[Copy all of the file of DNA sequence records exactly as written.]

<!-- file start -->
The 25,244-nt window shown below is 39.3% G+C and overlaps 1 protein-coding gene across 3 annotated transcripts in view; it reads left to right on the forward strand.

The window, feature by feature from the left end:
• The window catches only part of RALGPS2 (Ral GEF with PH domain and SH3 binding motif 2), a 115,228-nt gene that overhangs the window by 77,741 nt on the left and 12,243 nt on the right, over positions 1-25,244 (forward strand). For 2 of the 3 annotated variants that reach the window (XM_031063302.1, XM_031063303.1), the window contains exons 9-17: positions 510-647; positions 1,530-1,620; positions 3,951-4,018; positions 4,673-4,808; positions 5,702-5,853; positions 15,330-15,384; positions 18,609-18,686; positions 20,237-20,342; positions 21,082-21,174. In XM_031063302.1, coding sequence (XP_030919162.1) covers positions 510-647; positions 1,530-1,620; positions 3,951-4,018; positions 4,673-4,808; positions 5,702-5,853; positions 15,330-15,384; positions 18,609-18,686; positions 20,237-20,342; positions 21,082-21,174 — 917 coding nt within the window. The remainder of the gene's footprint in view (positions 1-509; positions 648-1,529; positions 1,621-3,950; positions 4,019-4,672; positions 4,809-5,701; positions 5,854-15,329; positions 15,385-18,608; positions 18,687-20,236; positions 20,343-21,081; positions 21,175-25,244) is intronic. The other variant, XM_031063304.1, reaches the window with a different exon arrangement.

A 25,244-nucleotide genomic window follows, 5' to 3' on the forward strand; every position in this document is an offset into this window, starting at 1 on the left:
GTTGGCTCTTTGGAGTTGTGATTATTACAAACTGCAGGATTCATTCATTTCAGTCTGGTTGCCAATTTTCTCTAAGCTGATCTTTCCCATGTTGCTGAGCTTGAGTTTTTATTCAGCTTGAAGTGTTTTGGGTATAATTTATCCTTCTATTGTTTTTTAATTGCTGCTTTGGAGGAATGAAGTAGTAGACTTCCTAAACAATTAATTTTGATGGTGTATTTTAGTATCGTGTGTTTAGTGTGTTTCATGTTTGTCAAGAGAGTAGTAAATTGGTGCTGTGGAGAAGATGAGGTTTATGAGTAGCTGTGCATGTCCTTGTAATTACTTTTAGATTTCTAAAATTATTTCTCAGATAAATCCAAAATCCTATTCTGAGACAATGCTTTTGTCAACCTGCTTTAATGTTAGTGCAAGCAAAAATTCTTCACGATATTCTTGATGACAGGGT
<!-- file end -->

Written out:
The 25,244-nt window shown below is 39.3% G+C and overlaps 1 protein-coding gene across 3 annotated transcripts in view; it reads left to right on the forward strand.

The window, feature by feature from the left end:
• The window catches only part of RALGPS2 (Ral GEF with PH domain and SH3 binding motif 2), a 115,228-nt gene that overhangs the window by 77,741 nt on the left and 12,243 nt on the right, over positions 1-25,244 (forward strand). For 2 of the 3 annotated variants that reach the window (XM_031063302.1, XM_031063303.1), the window contains exons 9-17: positions 510-647; positions 1,530-1,620; positions 3,951-4,018; positions 4,673-4,808; positions 5,702-5,853; positions 15,330-15,384; positions 18,609-18,686; positions 20,237-20,342; positions 21,082-21,174. In XM_031063302.1, coding sequence (XP_030919162.1) covers positions 510-647; positions 1,530-1,620; positions 3,951-4,018; positions 4,673-4,808; positions 5,702-5,853; positions 15,330-15,384; positions 18,609-18,686; positions 20,237-20,342; positions 21,082-21,174 — 917 coding nt within the window. The remainder of the gene's footprint in view (positions 1-509; positions 648-1,529; positions 1,621-3,950; positions 4,019-4,672; positions 4,809-5,701; positions 5,854-15,329; positions 15,385-18,608; positions 18,687-20,236; positions 20,343-21,081; positions 21,175-25,244) is intronic. The other variant, XM_031063304.1, reaches the window with a different exon arrangement.

A 25,244-nucleotide genomic window follows, 5' to 3' on the forward strand; every position in this document is an offset into this window, starting at 1 on the left:
GTTGGCTCTTTGGAGTTGTGATTATTACAAACTGCAGGATTCATTCATTTCAGTCTGGTTGCCAATTTTCTCTAAGCTGATCTTTCCCATGTTGCTGAGCTTGAGTTTTTATTCAGCTTGAAGTGTTTTGGGTATAATTTATCCTTCTATTGTTTTTTAATTGCTGCTTTGGAGGAATGAAGTAGTAGACTTCCTAAACAATTAATTTTGATGGTGTATTTTAGTATCGTGTGTTTAGTGTGTTTCATGTTTGTCAAGAGAGTAGTAAATTGGTGCTGTGGAGAAGATGAGGTTTATGAGTAGCTGTGCATGTCCTTGTAATTACTTTTAGATTTCTAAAATTATTTCTCAGATAAATCCAAAATCCTATTCTGAGACAATGCTTTTGTCAACCTGCTTTAATGTTAGTGCAAGCAAAAATTCTTCACGATATTCTTGATGACAGGGT